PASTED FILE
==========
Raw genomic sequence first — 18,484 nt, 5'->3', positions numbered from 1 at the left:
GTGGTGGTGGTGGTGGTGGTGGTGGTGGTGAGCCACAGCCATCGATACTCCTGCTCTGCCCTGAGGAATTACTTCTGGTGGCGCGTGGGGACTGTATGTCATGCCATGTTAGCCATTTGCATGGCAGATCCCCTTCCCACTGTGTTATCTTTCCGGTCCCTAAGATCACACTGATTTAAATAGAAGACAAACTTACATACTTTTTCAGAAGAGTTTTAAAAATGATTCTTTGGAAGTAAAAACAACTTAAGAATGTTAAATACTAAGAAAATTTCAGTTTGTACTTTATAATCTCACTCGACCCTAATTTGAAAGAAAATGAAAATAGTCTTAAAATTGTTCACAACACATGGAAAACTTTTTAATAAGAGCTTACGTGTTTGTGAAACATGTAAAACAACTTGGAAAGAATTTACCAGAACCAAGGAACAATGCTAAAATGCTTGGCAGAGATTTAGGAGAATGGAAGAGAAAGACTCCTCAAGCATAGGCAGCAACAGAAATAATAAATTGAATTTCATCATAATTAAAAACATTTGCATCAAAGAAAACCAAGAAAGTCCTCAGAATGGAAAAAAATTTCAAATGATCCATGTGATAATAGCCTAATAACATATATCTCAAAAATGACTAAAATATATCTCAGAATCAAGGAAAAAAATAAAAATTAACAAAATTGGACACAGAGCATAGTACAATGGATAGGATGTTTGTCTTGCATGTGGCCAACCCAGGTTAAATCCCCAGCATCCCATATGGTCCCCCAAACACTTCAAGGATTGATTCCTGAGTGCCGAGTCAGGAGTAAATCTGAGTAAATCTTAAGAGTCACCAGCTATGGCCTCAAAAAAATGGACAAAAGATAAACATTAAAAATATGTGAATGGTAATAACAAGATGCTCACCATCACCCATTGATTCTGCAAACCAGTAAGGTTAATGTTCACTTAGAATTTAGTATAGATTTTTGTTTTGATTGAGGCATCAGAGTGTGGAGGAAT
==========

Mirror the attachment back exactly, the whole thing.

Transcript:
Raw genomic sequence first — 18,484 nt, 5'->3', positions numbered from 1 at the left:
GTGGTGGTGGTGGTGGTGGTGGTGGTGGTGAGCCACAGCCATCGATACTCCTGCTCTGCCCTGAGGAATTACTTCTGGTGGCGCGTGGGGACTGTATGTCATGCCATGTTAGCCATTTGCATGGCAGATCCCCTTCCCACTGTGTTATCTTTCCGGTCCCTAAGATCACACTGATTTAAATAGAAGACAAACTTACATACTTTTTCAGAAGAGTTTTAAAAATGATTCTTTGGAAGTAAAAACAACTTAAGAATGTTAAATACTAAGAAAATTTCAGTTTGTACTTTATAATCTCACTCGACCCTAATTTGAAAGAAAATGAAAATAGTCTTAAAATTGTTCACAACACATGGAAAACTTTTTAATAAGAGCTTACGTGTTTGTGAAACATGTAAAACAACTTGGAAAGAATTTACCAGAACCAAGGAACAATGCTAAAATGCTTGGCAGAGATTTAGGAGAATGGAAGAGAAAGACTCCTCAAGCATAGGCAGCAACAGAAATAATAAATTGAATTTCATCATAATTAAAAACATTTGCATCAAAGAAAACCAAGAAAGTCCTCAGAATGGAAAAAAATTTCAAATGATCCATGTGATAATAGCCTAATAACATATATCTCAAAAATGACTAAAATATATCTCAGAATCAAGGAAAAAAATAAAAATTAACAAAATTGGACACAGAGCATAGTACAATGGATAGGATGTTTGTCTTGCATGTGGCCAACCCAGGTTAAATCCCCAGCATCCCATATGGTCCCCCAAACACTTCAAGGATTGATTCCTGAGTGCCGAGTCAGGAGTAAATCTGAGTAAATCTTAAGAGTCACCAGCTATGGCCTCAAAAAAATGGACAAAAGATAAACATTAAAAATATGTGAATGGTAATAACAAGATGCTCACCATCACCCATTGATTCTGCAAACCAGTAAGGTTAATGTTCACTTAGAATTTAGTATAGATTTTTGTTTTGATTGAGGCATCAGAGTGTGGAGGAAT